Type 1 diabetes is a disease in which the immune system attacks beta cells in the pancreas. The beta cells produce insulin, which helps other cells throughout the body absorb glucose and use it for energy.
Typically, people get the disease in childhood, leading to a lifetime of multiple, daily insulin shots.
A small clinical trial of a new vaccine has shown promise in ridding the body of the insulin-killing cells that cause type 1 diabetes.
"Talk to your doctor about meal planning and exercise to control type 1 diabetes."
Lawrence Steinman, MD, professor of pediatrics and of neurology and neurological sciences at Stanford University in Palo Alto, California, and his colleagues developed the vaccine and tested it in a trial involving 80 patients who had type 1 diabetes and were receiving regular insulin injections.
In patients with type 1 diabetes, immune cells called CD8 cells are attacking beta cells and the pancreas is producing little or no insulin. The vaccine targets these rogue immune cells that are assaulting the insulin-producing cells, but the vaccine does not harm the helpful part of the immune system.
Insulin begins its life as a protein called proinsulin. To create this TOL-302 vaccine, Dr. Steinman and his team tweaked DNA containing the gene coding for the proinsulin protein in the beta cells. The modified genetic material sends a signal to the CD8 cells alone so they will not attack the beta cells.
A vaccination typically works to stimulate a specific immune response. This type 1 diabetes treatment is called a "reverse" vaccination because it shuts down this harmful part of the immune response.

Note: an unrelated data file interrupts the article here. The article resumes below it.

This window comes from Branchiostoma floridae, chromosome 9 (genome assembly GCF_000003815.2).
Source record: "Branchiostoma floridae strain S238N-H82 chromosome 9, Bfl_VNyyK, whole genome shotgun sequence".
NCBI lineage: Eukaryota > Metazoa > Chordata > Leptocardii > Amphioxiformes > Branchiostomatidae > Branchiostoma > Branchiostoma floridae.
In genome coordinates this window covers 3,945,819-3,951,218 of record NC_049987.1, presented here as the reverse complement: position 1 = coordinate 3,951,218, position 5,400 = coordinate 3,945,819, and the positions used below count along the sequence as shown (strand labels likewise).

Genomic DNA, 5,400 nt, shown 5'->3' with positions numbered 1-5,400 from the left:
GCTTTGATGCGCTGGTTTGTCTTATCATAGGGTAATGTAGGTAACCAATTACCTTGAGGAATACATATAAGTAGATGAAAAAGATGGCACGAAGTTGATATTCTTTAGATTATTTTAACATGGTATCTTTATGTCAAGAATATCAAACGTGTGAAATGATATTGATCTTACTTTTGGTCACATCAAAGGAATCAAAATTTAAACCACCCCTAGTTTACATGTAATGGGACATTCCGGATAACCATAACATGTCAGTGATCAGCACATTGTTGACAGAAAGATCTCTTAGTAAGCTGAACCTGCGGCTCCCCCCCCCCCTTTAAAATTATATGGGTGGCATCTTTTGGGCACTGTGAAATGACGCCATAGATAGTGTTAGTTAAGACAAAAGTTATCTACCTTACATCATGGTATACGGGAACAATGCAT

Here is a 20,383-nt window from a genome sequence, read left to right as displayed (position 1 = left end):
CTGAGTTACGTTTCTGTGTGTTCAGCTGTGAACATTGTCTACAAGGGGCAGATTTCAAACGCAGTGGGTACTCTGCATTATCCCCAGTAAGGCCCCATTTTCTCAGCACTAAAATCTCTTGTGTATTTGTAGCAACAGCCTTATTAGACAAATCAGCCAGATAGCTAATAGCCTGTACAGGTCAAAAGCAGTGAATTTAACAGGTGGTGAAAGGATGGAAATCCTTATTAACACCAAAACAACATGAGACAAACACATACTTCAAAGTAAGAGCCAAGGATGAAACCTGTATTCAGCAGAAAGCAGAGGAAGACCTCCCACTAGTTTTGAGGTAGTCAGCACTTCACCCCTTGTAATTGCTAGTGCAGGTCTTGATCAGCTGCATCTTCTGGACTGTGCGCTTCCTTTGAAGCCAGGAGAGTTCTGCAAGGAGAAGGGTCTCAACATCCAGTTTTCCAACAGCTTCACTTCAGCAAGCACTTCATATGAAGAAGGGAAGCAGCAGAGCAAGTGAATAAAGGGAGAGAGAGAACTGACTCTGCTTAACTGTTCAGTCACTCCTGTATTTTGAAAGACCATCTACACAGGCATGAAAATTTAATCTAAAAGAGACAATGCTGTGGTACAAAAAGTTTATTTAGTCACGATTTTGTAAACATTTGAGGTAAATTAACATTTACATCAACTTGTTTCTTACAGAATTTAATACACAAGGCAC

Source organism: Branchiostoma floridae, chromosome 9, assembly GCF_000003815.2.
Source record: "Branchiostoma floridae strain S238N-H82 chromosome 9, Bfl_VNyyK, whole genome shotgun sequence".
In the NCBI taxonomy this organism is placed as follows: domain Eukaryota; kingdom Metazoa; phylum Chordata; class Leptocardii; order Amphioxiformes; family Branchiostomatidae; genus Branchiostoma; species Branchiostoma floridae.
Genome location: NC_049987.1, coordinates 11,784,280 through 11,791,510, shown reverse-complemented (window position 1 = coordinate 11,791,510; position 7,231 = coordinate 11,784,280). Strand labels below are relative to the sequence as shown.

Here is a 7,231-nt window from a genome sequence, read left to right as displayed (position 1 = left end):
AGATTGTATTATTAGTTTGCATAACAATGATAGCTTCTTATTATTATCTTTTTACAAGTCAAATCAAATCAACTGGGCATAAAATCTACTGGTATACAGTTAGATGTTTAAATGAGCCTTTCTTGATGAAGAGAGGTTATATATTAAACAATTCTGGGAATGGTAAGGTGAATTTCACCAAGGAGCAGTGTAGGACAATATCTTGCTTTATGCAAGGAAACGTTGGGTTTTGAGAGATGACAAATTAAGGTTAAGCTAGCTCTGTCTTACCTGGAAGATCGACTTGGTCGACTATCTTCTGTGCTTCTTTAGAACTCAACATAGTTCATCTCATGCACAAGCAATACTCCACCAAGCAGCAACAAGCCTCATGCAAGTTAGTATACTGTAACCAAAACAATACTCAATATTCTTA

Study participants received weekly injections of the vaccine for 12 weeks. Investigators gave four different doses of the vaccine to four patient groups and placebo injections to a fifth. After the course of weekly injections concluded, placebo recipients had the option of receiving a 12-week regimen of weekly dosing with the vaccine.
To gauge the effectiveness of the therapy, scientists measured levels of C-peptide, which is a part of proinsulin that is released into the blood along with insulin. The pancreas typically releases C-peptide and insulin in about equal amounts, so C-peptide levels have been a reliable marker for insulin production.
Patients' C-peptide levels and other blood components of interest were evaluated at the start of the regimen and at five and 15 weeks, and then at six, nine, 12, 18 and 24 months.
The scientists noted that C-peptide levels either stayed the same or increased while patients were receiving the vaccine. These results indicated that those getting the vaccine may have suffered less ongoing destruction of beta cells than those given placebo injection, according to the study authors.
Bart Roep, MD, PhD, a study author and professor of immunology at the Leiden University Medical Center in the Netherlands, evaluated blood samples from participants and found that CD8 levels were much lower in patients who received the vaccine compared to those who received the placebo.
The scientists saw that the vaccine’s beneficial effects began to drop off a few weeks after the 12-week vaccine-dosing schedule was discontinued. Dr. Steinman cautioned that the results must be confirmed in a larger trial and for a longer amount of time.
It will most likely be years before a vaccine is available for humans. To date, no DNA vaccine has ever been approved for human use, and any likely application is several years off, according to the authors.
"We're very excited by these results, which suggest that the immunologist's dream of shutting down just a single subset of dysfunctional immune cells without wrecking the whole immune system may be attainable," said Dr. Steinman in a press release.
This study was published online in June in Science Translational Medicine.
The trial was sponsored by Bayhill Therapeutics. Dr. Steinman, along with Paul "P.J." Utz, MD, and William Robinson, MD, played a crucial role in this company. Bayhill has now been acquired by Tolerion.